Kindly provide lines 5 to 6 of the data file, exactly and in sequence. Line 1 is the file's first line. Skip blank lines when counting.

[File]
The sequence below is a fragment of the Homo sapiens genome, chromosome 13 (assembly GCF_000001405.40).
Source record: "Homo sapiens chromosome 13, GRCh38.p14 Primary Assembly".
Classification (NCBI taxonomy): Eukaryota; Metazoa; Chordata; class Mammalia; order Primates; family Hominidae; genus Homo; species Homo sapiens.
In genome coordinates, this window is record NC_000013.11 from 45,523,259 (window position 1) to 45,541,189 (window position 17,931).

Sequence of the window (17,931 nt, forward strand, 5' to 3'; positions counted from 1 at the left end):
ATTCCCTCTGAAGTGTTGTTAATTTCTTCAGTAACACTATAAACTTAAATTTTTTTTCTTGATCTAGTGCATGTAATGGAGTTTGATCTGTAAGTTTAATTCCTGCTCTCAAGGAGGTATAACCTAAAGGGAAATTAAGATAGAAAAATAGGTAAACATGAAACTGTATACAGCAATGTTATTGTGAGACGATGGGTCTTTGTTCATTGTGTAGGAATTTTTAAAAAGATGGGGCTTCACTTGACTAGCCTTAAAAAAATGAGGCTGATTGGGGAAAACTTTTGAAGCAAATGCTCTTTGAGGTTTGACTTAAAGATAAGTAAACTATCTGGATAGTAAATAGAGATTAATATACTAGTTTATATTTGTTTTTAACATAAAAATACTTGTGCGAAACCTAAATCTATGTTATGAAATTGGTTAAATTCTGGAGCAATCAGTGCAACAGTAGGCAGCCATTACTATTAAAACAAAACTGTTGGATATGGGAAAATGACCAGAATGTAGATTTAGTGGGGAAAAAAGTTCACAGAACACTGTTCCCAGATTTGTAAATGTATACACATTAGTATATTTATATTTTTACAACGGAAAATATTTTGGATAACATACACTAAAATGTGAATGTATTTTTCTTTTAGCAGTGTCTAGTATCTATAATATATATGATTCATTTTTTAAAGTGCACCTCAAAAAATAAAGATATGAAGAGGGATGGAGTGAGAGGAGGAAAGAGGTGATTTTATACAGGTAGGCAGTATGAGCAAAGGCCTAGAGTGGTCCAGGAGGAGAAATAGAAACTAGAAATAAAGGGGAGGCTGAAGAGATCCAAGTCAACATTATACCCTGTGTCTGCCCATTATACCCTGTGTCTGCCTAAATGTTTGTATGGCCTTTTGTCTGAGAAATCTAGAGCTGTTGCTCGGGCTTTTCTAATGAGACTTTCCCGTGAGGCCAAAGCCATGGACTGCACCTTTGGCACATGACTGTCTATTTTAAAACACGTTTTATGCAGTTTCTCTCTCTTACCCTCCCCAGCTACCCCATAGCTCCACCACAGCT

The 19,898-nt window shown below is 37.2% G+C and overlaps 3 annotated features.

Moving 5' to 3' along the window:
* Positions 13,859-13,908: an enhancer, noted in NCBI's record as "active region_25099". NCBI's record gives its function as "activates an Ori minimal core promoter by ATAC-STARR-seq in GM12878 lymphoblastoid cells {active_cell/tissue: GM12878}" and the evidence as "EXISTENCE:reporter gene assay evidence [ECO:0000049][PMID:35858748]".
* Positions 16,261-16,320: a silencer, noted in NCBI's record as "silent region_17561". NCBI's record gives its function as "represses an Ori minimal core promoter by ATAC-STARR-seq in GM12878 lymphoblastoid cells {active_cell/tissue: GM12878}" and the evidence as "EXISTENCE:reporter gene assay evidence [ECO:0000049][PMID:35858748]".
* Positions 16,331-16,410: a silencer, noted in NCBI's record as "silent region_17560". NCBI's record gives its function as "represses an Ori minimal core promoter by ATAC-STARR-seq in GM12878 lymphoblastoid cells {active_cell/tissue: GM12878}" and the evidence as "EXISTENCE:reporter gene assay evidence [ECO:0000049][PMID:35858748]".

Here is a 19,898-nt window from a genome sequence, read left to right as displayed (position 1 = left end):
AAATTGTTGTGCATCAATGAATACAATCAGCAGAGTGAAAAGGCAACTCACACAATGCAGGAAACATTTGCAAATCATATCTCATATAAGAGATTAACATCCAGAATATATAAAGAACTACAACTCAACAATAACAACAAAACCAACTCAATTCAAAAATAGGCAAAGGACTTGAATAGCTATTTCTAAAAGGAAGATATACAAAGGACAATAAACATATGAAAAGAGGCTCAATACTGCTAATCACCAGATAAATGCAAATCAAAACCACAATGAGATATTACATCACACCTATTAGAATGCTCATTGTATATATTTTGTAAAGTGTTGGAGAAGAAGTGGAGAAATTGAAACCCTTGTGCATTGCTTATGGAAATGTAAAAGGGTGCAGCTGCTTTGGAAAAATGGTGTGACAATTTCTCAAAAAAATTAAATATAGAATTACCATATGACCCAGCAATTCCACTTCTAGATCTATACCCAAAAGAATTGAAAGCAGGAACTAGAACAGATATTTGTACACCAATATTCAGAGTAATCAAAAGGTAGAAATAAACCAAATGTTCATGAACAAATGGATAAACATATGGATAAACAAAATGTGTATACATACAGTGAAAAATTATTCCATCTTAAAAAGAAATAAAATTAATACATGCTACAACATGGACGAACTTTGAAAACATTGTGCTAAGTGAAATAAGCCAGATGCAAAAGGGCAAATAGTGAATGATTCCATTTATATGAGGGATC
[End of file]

Sequence of the window (17,931 nt, forward strand, 5' to 3'; positions counted from 1 at the left end):
ATTCCCTCTGAAGTGTTGTTAATTTCTTCAGTAACACTATAAACTTAAATTTTTTTTCTTGATCTAGTGCATGTAATGGAGTTTGATCTGTAAGTTTAATTCCTGCTCTCAAGGAGGTATAACCTAAAGGGAAATTAAGATAGAAAAATAGGTAAACATGAAACTGTATACAGCAATGTTATTGTGAGACGATGGGTCTTTGTTCATTGTGTAGGAATTTTTAAAAAGATGGGGCTTCACTTGACTAGCCTTAAAAAAATGAGGCTGATTGGGGAAAACTTTTGAAGCAAATGCTCTTTGAGGTTTGACTTAAAGATAAGTAAACTATCTGGATAGTAAATAGAGATTAATATACTAGTTTATATTTGTTTTTAACATAAAAATACTTGTGCGAAACCTAAATCTATGTTATGAAATTGGTTAAATTCTGGAGCAATCAGTGCAACAGTAGGCAGCCATTACTATTAAAACAAAACTGTTGGATATGGGAAAATGACCAGAATGTAGATTTAGTGGGGAAAAAAGTTCACAGAACACTGTTCCCAGATTTGTAAATGTATACACATTAGTATATTTATATTTTTACAACGGAAAATATTTTGGATAACATACACTAAAATGTGAATGTATTTTTCTTTTAGCAGTGTCTAGTATCTATAATATATATGATTCATTTTTTAAAGTGCACCTCAAAAAATAAAGATATGAAGAGGGATGGAGTGAGAGGAGGAAAGAGGTGATTTTATACAGGTAGGCAGTATGAGCAAAGGCCTAGAGTGGTCCAGGAGGAGAAATAGAAACTAGAAATAAAGGGGAGGCTGAAGAGATCCAAGTCAACATTATACCCTGTGTCTGCCCATTATACCCTGTGTCTGCCTAAATGTTTGTATGGCCTTTTGTCTGAGAAATCTAGAGCTGTTGCTCGGGCTTTTCTAATGAGACTTTCCCGTGAGGCCAAAGCCATGGACTGCACCTTTGGCACATGACTGTCTATTTTAAAACACGTTTTATGCAGTTTCTCTCTCTTACCCTCCCCAGCTACCCCATAGCTCCACCACAGCT